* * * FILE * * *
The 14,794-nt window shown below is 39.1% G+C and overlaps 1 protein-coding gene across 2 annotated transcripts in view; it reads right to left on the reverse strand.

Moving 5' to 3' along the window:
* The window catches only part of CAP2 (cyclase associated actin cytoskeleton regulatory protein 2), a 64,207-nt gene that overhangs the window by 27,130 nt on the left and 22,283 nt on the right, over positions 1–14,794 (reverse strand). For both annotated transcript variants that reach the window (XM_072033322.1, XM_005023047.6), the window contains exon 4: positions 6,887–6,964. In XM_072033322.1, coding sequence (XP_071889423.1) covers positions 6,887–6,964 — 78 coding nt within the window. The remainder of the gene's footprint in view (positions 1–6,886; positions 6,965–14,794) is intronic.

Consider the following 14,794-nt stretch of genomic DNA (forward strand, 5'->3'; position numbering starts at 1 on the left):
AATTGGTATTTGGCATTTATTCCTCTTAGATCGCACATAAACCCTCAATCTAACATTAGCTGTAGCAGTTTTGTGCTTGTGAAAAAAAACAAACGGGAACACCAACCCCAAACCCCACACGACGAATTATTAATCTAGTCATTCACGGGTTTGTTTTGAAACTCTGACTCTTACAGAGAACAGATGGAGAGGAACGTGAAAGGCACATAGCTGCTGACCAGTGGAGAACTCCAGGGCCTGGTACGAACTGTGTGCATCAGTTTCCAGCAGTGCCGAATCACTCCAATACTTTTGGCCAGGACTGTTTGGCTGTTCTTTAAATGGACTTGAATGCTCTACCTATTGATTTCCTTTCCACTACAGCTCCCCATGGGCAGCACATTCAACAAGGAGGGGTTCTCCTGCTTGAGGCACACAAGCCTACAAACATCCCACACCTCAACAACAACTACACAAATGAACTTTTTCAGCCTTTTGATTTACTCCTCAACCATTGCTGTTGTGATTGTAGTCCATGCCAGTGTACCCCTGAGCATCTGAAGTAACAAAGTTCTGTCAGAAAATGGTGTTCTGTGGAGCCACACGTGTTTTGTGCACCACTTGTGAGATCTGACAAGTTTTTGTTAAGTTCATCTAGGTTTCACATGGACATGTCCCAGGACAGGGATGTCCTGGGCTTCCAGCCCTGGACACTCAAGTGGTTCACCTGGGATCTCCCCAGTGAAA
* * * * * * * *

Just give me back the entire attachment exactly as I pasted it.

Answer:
The 14,794-nt window shown below is 39.1% G+C and overlaps 1 protein-coding gene across 2 annotated transcripts in view; it reads right to left on the reverse strand.

Moving 5' to 3' along the window:
* The window catches only part of CAP2 (cyclase associated actin cytoskeleton regulatory protein 2), a 64,207-nt gene that overhangs the window by 27,130 nt on the left and 22,283 nt on the right, over positions 1–14,794 (reverse strand). For both annotated transcript variants that reach the window (XM_072033322.1, XM_005023047.6), the window contains exon 4: positions 6,887–6,964. In XM_072033322.1, coding sequence (XP_071889423.1) covers positions 6,887–6,964 — 78 coding nt within the window. The remainder of the gene's footprint in view (positions 1–6,886; positions 6,965–14,794) is intronic.

Consider the following 14,794-nt stretch of genomic DNA (forward strand, 5'->3'; position numbering starts at 1 on the left):
AATTGGTATTTGGCATTTATTCCTCTTAGATCGCACATAAACCCTCAATCTAACATTAGCTGTAGCAGTTTTGTGCTTGTGAAAAAAAACAAACGGGAACACCAACCCCAAACCCCACACGACGAATTATTAATCTAGTCATTCACGGGTTTGTTTTGAAACTCTGACTCTTACAGAGAACAGATGGAGAGGAACGTGAAAGGCACATAGCTGCTGACCAGTGGAGAACTCCAGGGCCTGGTACGAACTGTGTGCATCAGTTTCCAGCAGTGCCGAATCACTCCAATACTTTTGGCCAGGACTGTTTGGCTGTTCTTTAAATGGACTTGAATGCTCTACCTATTGATTTCCTTTCCACTACAGCTCCCCATGGGCAGCACATTCAACAAGGAGGGGTTCTCCTGCTTGAGGCACACAAGCCTACAAACATCCCACACCTCAACAACAACTACACAAATGAACTTTTTCAGCCTTTTGATTTACTCCTCAACCATTGCTGTTGTGATTGTAGTCCATGCCAGTGTACCCCTGAGCATCTGAAGTAACAAAGTTCTGTCAGAAAATGGTGTTCTGTGGAGCCACACGTGTTTTGTGCACCACTTGTGAGATCTGACAAGTTTTTGTTAAGTTCATCTAGGTTTCACATGGACATGTCCCAGGACAGGGATGTCCTGGGCTTCCAGCCCTGGACACTCAAGTGGTTCACCTGGGATCTCCCCAGTGAAA